“I've known since I was five that I wanted to be a teacher. I'm
excited to be able to get my teaching degree at Macon State
College.” - Natalie Masey, 21, of Jenkinsburg.
“Almost every job I've ever had has been working with children.
Nothing brings me more happiness.” - Lolita Moore, 23, of Monroe
“I have met some really nice people (in the degree program) that
I see myself being friends with for life. All of my professors are
great, and the classes are enjoyable.” - Hayley Register, 23, of
“Macon State is offering a wonderful chance for teachers to earn
dual certification in regular education and special education. It
will help us in our work with children in the regular classroom with
special needs, and it will make us more marketable when it comes
time to look for a job.” - Sandra Lynn Pacchioli of Jackson.
“I want to pursue an education degree because I feel there is a
need for men to be elementary schoolteachers. A lot of kids nowadays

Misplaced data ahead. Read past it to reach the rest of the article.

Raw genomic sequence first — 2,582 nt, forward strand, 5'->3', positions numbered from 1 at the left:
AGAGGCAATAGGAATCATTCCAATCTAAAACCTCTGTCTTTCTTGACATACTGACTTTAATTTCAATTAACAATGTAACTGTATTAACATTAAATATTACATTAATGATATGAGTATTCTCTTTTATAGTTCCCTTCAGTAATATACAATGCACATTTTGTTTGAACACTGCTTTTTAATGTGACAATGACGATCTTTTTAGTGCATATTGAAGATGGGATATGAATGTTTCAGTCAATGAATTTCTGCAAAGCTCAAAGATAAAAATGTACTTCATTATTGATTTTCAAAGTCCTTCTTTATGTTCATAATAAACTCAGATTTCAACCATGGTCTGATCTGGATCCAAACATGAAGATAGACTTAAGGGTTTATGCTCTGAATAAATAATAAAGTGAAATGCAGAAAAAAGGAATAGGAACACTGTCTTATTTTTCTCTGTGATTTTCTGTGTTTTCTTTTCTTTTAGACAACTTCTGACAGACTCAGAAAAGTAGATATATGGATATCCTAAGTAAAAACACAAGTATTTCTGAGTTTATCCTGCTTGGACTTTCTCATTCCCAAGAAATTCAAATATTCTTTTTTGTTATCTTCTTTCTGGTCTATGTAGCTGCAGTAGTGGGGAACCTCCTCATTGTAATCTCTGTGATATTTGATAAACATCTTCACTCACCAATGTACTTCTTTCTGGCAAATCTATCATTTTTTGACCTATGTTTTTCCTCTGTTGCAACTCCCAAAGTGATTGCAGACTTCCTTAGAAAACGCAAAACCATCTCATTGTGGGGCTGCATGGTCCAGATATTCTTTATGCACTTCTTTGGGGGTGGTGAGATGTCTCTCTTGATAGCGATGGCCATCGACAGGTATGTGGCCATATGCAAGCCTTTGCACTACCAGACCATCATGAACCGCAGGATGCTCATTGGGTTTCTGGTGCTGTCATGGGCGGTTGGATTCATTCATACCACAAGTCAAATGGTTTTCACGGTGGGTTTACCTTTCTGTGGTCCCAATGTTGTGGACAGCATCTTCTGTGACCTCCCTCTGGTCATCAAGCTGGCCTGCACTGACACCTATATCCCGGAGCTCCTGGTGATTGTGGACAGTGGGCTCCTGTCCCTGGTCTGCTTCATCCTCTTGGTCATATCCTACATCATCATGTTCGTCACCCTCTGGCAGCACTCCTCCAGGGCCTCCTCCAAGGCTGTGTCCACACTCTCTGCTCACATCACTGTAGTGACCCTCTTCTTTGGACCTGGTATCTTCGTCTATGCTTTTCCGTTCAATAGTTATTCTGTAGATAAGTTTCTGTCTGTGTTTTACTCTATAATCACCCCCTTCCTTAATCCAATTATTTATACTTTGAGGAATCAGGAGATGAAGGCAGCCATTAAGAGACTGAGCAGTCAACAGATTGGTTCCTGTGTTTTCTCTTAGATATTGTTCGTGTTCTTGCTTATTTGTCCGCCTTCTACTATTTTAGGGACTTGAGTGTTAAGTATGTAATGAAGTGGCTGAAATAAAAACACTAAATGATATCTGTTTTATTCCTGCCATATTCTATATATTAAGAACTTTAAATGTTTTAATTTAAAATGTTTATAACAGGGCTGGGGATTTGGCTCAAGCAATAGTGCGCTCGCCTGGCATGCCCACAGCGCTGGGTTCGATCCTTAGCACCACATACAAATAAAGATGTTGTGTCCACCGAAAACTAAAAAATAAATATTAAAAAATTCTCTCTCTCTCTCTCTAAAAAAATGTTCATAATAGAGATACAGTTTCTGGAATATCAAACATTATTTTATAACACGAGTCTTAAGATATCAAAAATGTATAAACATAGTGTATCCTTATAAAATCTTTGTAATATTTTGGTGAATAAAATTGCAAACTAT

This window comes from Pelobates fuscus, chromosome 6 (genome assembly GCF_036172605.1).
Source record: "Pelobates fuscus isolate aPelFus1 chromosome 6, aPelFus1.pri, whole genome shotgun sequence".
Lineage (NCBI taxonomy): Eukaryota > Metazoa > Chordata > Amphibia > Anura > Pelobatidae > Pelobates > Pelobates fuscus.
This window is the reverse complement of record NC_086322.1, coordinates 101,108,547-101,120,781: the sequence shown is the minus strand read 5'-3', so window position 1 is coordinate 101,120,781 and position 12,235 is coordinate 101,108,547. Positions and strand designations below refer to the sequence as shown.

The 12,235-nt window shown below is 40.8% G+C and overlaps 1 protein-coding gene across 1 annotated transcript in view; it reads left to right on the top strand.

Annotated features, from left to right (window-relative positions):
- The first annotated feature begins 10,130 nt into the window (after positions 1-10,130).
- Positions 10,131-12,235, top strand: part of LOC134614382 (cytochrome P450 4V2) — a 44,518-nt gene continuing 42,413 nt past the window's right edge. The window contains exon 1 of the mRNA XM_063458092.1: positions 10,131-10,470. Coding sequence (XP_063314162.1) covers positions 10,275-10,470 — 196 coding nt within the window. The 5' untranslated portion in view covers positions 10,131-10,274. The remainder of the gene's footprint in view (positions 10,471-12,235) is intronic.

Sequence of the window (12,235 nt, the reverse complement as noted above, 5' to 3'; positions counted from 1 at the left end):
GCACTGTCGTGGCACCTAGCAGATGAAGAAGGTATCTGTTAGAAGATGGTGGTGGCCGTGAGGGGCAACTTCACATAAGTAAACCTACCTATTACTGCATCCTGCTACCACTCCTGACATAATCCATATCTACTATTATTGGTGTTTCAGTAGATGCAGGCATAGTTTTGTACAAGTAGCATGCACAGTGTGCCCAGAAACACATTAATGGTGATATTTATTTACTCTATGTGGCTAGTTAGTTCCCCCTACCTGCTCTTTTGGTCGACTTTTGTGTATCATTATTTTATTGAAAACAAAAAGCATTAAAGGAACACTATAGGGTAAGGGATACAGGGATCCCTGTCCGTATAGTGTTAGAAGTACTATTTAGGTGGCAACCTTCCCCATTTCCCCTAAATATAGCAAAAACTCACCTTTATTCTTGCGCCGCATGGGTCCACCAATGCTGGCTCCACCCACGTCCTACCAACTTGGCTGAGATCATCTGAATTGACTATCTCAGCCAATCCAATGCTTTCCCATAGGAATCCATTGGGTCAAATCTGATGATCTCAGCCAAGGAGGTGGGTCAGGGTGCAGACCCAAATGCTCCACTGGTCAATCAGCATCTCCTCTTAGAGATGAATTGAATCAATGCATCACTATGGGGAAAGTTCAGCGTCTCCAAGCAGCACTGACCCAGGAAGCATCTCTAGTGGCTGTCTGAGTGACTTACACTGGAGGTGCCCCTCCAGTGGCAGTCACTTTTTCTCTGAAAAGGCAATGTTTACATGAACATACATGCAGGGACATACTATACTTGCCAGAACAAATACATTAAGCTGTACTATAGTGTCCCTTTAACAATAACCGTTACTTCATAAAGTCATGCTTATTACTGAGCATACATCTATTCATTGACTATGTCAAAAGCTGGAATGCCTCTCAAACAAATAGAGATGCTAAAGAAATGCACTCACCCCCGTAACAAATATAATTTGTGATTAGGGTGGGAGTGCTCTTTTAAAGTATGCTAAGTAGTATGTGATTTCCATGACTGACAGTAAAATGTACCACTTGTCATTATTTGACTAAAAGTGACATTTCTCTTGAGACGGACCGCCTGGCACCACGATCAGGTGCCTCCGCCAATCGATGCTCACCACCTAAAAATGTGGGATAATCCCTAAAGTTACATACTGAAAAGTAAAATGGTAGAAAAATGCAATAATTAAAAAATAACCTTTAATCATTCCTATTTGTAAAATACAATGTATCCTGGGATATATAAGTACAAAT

need good male role models.” - Christopher Ford, 21, of Warner
“It is very important to me that I complete the education program
at Macon State. I have enjoyed my experience at MSC so far, and I
really appreciate all of my professors. They are friendly, helpful
and experienced. -- Jessica D. Richardson of Kathleen.
“I love kids, and I think as a teacher you can be more creative
at the elementary school level. I want to make the learning
experience enjoyable for students.” - Justin Treisch, 25, of Macon.
Learn more about
the B.S. in early childhood education at
http://www.maconstate.edu/education/ or call (478) 471-2800.